Trying to make sense of website hosting providers

  stlucia2 17:43 23 Dec 14
Locked

My club has a website which at the moment is about 17Mb in size. We're looking to move to a free, or very low cost, hosting service, but are a little confused by what's on offer.

Googling results in several hits for free web sites, but most of them are in the US. Is there any disadvantage to having a US-based host?

Secondly, the ads mostly mention available space, plus bandwidth per month. What does that latter figure refer to? Does it restrict how many people can view our site, or does it restrict how many mods our webmaster can make to the site in a month?

One reason triggering this quest is that we've just found that our present host doesn't allow our site to be recognised if the user doesn't put the "www." in front of its name, as most web sites can these days. How do I find out if that's possible with potential hosts that we're looking at?

Finally, several of the ads mention how many email addresses they offer; our present host recognises almost any prefix in front of our web site name (e.g. [email protected] org. uk, or [email protected] org. uk) as a valid email address. Is this the same thing they're talking about when they mention the number of email addresses, or are they referring to stand-alone email addresses?

  LastChip 20:34 23 Dec 14

There are a number of questions you are posing and some don't have straight forward answers. They depend very much on who your registrar is and how much access your hosting provider offers. The old saying of; "you get what you pay for", is never more true. You can't expect decent control on free or almost free hosts. They are designed to give you minimum flexibility and hook you in, in order to upgrade you at a later date to a more expensive option. Keep in mind also, some of the larger providers have European servers. So it may be a US company, but your site may not necessarily be physically hosted on US servers.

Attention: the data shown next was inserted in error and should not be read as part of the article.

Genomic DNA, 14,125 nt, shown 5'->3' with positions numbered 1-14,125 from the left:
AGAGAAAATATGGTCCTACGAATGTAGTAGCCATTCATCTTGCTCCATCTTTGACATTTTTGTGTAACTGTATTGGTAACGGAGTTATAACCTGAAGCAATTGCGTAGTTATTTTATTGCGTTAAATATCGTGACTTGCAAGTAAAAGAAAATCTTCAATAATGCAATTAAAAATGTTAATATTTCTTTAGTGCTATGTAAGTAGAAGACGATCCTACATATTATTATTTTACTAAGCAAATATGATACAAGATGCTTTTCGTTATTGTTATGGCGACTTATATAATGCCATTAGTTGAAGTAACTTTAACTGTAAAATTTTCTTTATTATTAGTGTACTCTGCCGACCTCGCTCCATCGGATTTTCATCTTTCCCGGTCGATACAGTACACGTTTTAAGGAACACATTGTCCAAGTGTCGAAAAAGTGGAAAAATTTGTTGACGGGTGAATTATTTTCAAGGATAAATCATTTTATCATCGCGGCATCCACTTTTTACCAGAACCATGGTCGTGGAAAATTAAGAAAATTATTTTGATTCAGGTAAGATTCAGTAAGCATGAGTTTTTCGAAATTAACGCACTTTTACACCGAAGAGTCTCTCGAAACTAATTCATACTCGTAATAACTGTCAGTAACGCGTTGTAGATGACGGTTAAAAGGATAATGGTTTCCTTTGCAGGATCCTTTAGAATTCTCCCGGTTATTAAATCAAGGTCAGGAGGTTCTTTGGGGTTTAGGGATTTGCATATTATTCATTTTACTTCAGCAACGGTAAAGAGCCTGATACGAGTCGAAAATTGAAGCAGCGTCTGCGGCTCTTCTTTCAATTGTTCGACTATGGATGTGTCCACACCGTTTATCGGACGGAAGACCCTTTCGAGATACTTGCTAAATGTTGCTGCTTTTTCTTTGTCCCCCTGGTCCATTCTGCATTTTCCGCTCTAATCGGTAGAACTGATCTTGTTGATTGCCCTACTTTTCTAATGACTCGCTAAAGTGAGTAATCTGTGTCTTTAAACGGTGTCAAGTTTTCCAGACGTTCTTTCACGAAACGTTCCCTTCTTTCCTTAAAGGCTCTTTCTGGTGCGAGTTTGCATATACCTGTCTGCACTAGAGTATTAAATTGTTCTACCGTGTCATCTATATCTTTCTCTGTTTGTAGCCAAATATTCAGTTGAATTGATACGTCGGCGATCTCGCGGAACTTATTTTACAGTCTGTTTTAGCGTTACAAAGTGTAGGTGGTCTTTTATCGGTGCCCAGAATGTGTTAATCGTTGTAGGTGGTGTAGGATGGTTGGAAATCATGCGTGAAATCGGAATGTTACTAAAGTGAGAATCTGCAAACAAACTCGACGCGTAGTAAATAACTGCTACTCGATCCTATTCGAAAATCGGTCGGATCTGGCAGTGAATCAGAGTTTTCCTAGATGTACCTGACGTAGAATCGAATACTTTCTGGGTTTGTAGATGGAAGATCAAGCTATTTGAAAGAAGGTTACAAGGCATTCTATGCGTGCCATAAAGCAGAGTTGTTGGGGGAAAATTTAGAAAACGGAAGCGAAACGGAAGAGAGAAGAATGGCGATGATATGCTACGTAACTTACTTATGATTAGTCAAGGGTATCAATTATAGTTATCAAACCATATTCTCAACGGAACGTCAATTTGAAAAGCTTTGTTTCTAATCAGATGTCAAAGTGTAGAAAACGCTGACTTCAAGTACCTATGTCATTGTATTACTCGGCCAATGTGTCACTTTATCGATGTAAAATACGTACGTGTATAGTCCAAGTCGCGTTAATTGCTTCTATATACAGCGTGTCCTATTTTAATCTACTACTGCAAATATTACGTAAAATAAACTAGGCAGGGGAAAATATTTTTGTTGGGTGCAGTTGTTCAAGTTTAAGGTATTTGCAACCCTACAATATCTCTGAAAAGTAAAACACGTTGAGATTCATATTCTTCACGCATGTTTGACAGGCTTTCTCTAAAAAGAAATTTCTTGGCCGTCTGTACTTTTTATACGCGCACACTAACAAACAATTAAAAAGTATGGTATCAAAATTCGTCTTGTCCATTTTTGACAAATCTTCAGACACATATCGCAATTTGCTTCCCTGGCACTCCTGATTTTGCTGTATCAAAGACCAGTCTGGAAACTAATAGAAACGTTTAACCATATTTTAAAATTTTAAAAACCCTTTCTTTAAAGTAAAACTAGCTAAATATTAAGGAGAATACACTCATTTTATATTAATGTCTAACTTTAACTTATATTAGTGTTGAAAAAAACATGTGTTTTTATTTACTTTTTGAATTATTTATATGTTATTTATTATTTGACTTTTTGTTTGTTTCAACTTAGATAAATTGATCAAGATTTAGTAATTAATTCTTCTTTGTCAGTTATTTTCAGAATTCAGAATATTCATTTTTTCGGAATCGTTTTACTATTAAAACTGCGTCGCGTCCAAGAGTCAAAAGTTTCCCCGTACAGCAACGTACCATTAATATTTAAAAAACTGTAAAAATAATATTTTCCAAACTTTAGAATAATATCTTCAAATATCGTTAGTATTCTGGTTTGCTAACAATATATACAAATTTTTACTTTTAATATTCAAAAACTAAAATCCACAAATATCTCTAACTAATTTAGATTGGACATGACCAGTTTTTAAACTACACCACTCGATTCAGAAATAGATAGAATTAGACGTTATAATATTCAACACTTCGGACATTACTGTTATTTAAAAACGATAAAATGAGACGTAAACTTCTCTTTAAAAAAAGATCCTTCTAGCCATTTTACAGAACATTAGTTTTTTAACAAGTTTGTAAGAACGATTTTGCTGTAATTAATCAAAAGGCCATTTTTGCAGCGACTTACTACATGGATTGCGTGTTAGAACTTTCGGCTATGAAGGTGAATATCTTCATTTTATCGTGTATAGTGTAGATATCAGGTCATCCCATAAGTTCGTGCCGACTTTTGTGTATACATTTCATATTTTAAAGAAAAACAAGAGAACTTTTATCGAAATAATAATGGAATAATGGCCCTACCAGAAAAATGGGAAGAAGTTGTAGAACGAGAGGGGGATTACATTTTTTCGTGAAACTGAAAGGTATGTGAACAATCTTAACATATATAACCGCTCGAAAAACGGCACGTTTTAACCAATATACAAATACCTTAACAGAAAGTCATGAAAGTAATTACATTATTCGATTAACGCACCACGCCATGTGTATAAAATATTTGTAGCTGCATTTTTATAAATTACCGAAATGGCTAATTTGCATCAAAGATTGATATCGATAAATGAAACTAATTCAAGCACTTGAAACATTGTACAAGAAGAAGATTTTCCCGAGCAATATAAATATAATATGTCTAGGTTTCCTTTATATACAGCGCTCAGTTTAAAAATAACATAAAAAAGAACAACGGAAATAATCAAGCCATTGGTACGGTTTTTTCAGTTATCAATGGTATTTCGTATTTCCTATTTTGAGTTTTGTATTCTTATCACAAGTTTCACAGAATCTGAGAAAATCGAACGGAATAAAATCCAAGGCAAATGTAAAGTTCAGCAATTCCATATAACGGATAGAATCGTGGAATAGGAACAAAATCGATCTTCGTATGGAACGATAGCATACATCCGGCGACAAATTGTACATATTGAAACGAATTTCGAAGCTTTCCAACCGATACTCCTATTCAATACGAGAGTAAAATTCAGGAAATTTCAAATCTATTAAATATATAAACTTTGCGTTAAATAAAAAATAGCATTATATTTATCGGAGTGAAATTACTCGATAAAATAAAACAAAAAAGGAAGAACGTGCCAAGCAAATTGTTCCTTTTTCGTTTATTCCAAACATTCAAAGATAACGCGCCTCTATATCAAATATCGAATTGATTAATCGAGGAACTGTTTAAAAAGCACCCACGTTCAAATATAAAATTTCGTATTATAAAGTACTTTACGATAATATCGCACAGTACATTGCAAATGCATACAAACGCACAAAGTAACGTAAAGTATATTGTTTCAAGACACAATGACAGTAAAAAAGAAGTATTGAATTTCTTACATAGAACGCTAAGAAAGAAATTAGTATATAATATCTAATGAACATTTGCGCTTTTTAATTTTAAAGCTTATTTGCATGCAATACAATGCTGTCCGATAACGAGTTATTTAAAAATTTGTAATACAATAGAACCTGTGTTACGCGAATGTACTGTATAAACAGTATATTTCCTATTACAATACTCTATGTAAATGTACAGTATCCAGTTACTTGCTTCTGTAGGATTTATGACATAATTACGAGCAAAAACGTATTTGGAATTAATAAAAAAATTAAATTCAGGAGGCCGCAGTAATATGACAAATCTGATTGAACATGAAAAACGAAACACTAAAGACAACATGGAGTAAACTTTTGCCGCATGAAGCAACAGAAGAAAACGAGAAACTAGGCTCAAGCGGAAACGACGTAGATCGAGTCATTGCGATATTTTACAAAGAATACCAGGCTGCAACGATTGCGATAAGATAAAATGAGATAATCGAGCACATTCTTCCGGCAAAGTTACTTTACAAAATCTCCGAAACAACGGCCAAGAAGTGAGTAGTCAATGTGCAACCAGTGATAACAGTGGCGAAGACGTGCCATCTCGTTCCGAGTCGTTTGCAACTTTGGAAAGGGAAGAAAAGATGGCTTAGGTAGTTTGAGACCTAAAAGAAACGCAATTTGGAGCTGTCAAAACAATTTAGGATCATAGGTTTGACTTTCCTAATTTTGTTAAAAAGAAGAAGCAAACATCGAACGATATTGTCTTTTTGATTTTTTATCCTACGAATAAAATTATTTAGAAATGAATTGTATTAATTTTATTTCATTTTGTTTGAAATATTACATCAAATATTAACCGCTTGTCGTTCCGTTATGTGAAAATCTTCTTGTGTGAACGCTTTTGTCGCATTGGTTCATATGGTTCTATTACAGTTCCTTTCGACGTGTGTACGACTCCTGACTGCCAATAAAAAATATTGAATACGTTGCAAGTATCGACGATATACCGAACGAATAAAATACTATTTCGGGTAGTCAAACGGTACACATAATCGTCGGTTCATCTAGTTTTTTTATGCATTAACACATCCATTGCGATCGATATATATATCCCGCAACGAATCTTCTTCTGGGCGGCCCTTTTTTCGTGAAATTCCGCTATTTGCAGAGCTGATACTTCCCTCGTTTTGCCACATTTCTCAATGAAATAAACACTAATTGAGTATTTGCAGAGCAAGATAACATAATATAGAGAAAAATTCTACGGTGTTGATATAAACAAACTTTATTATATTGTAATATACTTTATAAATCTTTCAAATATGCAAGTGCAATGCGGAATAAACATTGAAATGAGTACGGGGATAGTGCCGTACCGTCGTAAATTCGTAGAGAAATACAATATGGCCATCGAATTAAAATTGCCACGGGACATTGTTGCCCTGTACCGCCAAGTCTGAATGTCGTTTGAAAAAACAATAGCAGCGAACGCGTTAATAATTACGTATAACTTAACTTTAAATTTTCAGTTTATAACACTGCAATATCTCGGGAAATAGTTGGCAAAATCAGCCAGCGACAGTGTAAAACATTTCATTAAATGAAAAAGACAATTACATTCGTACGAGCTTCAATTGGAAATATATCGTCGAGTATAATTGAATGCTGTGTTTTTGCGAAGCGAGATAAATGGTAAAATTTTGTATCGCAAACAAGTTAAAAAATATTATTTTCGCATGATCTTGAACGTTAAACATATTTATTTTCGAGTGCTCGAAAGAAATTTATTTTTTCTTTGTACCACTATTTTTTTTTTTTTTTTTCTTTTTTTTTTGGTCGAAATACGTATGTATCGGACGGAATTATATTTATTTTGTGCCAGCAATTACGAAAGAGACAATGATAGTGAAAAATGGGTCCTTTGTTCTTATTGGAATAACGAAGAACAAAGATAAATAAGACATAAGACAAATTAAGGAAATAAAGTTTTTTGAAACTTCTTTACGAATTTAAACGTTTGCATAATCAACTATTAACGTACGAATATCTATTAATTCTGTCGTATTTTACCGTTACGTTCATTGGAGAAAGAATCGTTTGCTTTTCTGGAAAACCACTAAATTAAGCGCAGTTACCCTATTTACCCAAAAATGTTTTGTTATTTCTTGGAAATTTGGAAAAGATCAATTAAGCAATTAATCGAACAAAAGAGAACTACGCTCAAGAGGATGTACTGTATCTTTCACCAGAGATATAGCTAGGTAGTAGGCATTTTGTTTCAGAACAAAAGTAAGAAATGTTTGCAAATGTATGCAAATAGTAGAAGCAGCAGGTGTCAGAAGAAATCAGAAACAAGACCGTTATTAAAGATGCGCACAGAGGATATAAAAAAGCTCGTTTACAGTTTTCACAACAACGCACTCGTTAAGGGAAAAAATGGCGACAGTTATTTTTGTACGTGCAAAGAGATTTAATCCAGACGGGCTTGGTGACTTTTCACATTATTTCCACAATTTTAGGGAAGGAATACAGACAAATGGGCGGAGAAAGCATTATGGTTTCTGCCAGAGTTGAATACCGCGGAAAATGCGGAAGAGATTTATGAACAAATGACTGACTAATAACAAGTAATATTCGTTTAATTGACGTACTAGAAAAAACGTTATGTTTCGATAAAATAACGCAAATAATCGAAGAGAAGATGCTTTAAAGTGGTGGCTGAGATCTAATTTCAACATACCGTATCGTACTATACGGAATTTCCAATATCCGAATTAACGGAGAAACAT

That said, your site is a minimal size in today's terms - almost minute! So as far as hosting in the USA is concerned, you would suffer some delay, (known as latency), but it probably wouldn't be perceptible.

Your second question - bandwidth, refers to the amount of data transmitted and received at the server. This will be directly affected by how popular your site is (number of hits) and the content. Clearly streaming video is far more bandwidth intensive than text files, but given the size of your site, it's more likely to be the later I would think. Hosts have the ability to measure the amount of data transmitted and once your allowance has been reached, often charge extra for exceeding that allowance. Sometimes by x amount per 1GB. Generally, there is no restriction on how often you can make changes.

The www. issue, is nothing to do with hosting, but is a function of the way your DNS entry is set-up. If your registrar is the same as your hosing provider, that may be available at the control panel for you to change. But WARNING; don't mess with it if you don't know what you're doing. Getting it wrong, can make your site disappear from the web. Depending on how much access you have to the back end and if it's a Linux server, you can also control that by using a .htaccess file in the root of your site. Just use a redirect regular expression.

Email addresses again, depend on how your host provides access. It's not uncommon for them to be restricted in number with the cheaper deals. It would be as you said; [email protected], [email protected] etc.

Most important with these cheap deals, read the small print and understand exactly what you're getting. More to the point, understand exactly what you're not getting!

  Jollyjohn 21:43 23 Dec 14

Wow , excellent answer LastChip.

For my humble offering, I can recommend 123-reg.co.uk as a hosting provider. I have used them for several years and have had no issues. The charges are very reasonable and I have multiple eMail adressess on my site www.jollyjohn.me.uk

  rdave13 22:34 23 Dec 14

John you're a spammer :0

Nice site, simple and concise. An online diary, I suppose, of your families' life.